They know what they like (the $350 gold-sequined minidress from a Montreal boutique); they know who they want to look like (Kim Kardashian eyes, Beyoncé lips please), and they know how they want to party (on a boat cruise, where else?). And they’re not even old enough to drive.
These are some of the latest prom trends, not with high-school students, but with 11- to 14-year-olds graduating from primary and middle schools. considering how aware of the trends today’s tweens are, and the purchasing power they wield.
“We’ve definitely noticed younger girls looking for fancier dresses this year, even though our clientele is 18 and over,” says Amanda Eaman, co-owner of Montreal boutique Lola & Emily, which sells the gold mini topping girls’ wish lists. Most of Lola & Emily’s dresses retail between $100 and $400. “If the demand keeps up, we may start targeting these girls more specifically,” Ms. Eaman says. “They’re still kids, but they know the trends and they want them.”
And trendy, of course, doesn’t come cheap. For Grade 8 graduations, more families are dropping $450 for limos or $100 for professional photographers to immortalize the occasion. IPods and iPads are the hot gift for parents eager to mark the milestone, and for girls, hair, makeup, mani-pedis, show-stopper dresses and even fake tans drive up the costs even further.
Not all parents are thrilled about the idea of lavish grad ceremonies for their tweens.
“I think this is nuts,” says Denise Schipani, author of Mean Moms Rule, a manifesto encouraging parents to embrace their inner meanie and say ‘no’ instead of indulging every teensy wish. “I see little girls getting all done up for First Communion like little brides. What do you do when they’re in high school? Rent an island?”
The parent committee at Adam Beck Public School in Toronto had a heated debate over how their 11- and 12-year-olds should celebrate their June graduation.
“When we were young, the end of Grade 6 was more like ‘see ya,’ ” says parent Corey Helm. “There wasn’t any stress over it,” she adds, saying limos were suggested for the night but the committee shot the idea down.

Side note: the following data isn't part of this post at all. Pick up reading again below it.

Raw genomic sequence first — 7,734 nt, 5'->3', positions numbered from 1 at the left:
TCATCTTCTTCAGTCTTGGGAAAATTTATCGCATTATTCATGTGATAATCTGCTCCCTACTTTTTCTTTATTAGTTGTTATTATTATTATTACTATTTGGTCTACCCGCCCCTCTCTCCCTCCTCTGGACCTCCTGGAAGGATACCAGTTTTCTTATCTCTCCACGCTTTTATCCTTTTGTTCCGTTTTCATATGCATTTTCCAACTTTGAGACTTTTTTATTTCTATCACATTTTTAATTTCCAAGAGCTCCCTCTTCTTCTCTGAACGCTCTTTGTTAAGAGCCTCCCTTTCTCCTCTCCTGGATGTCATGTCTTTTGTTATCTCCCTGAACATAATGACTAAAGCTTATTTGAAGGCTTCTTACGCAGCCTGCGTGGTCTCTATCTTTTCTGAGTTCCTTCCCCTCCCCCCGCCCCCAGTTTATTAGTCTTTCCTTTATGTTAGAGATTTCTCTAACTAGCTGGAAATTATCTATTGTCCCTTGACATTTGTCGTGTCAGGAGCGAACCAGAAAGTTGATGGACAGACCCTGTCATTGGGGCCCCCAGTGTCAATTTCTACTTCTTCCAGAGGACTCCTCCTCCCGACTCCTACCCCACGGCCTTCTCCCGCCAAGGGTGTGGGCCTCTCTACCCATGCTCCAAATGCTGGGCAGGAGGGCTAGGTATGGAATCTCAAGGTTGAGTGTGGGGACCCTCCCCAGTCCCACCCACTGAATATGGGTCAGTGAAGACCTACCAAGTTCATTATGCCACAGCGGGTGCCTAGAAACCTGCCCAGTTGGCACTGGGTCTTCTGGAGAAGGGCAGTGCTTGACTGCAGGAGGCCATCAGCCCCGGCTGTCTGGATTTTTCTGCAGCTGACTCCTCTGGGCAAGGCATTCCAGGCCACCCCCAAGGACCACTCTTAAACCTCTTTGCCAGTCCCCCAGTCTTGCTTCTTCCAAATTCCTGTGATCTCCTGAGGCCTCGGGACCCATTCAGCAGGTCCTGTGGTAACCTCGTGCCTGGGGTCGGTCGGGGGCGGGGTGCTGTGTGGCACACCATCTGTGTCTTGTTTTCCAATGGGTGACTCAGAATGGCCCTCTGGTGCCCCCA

The parents also debated throwing a beach party and renting out part of a pub before settling on the lower-key option of a dance at a neighbourhood community centre. Boat cruises are also gaining popularity.
Ms. Helm figures she got lucky when her daughter Emma, 11, thought the black-and-white strapless dress her teenaged neighbour offered up was perfect – quite the monetary coup when some parents had spent $200 for a gown. (Ms. Helm will, however, splurge for Emma to get an up-do at a neighbourhood salon.)
Discerning tweens no longer content with off-the-rack items from chain stores like H&M or the Gap are flocking to online retailers such as MyGirlDress.com and PinkPrincess.com, which serve mostly the primary and middle-school crowd. (PinkPrincess also offers an array of kindergarten- and preschool-grad outfits.)
Spending $90 on a professional make-up artist might seem an excessive extra, but some parents approach it as a good investment, fearing that otherwise their tweens may plaster on eyeliner and lipstick trying to create their favourite celebrity look.
“Most teenagers are clueless about makeup. They overdo it because they’re trying too hard,” says Vancouver make-up artist Yasiv Marin, adding that her middle-school clients often request a Kim Kardashian look.
J. Lo and Beyoncé also figure prominently on wish lists, along with false eyelashes, Ms. Marin says. She tries to steer girls to less obtrusive products like shimmer – a good option for young teens just starting out with make-up. “I try to give them a lesson that less is more.”
The bump in prom budgets isn’t only happening with the adolescent grads. While there’s no comparable data for Canada, a recent Visa Inc. poll found that U.S. teens will spend an average of $1,078 for their high-school proms, up 34 per cent from last year. And it’s not just the well-heeled: The same poll found that families who make less than $50,000 a year plan to spend more than their wealthier counterparts.
Ms. Schipani sees a backlash against overindulgence on the horizon as parents worry about producing a generation of self-absorbed, entitled teens. It’s definitely on the minds of parents at Adam Beck public school. As they struggled to reach a consensus on the details of the Grade 6 grad celebration, overindulgence was something they strived to avoid. But it’s a delicate balance. “Everyone just wants it to be special,” Ms. Helm says. “We want the kids to remember it.”
Parent DeaAnn deGruijter received an onslaught of negative e-mails after she suggested kids could ride in vintage-car limos. “You would think I was a terrorist,” she says, adding that the limos would have been free because of a neighbourhood connection.
She feels parents bear some responsibility for the celebrity feel of grad night.
“We’re the ones fanning this fire. We keep telling these kids that this occasion is special, that we need to do something special – so we can’t not do something special.”
Special to The Globe and Mail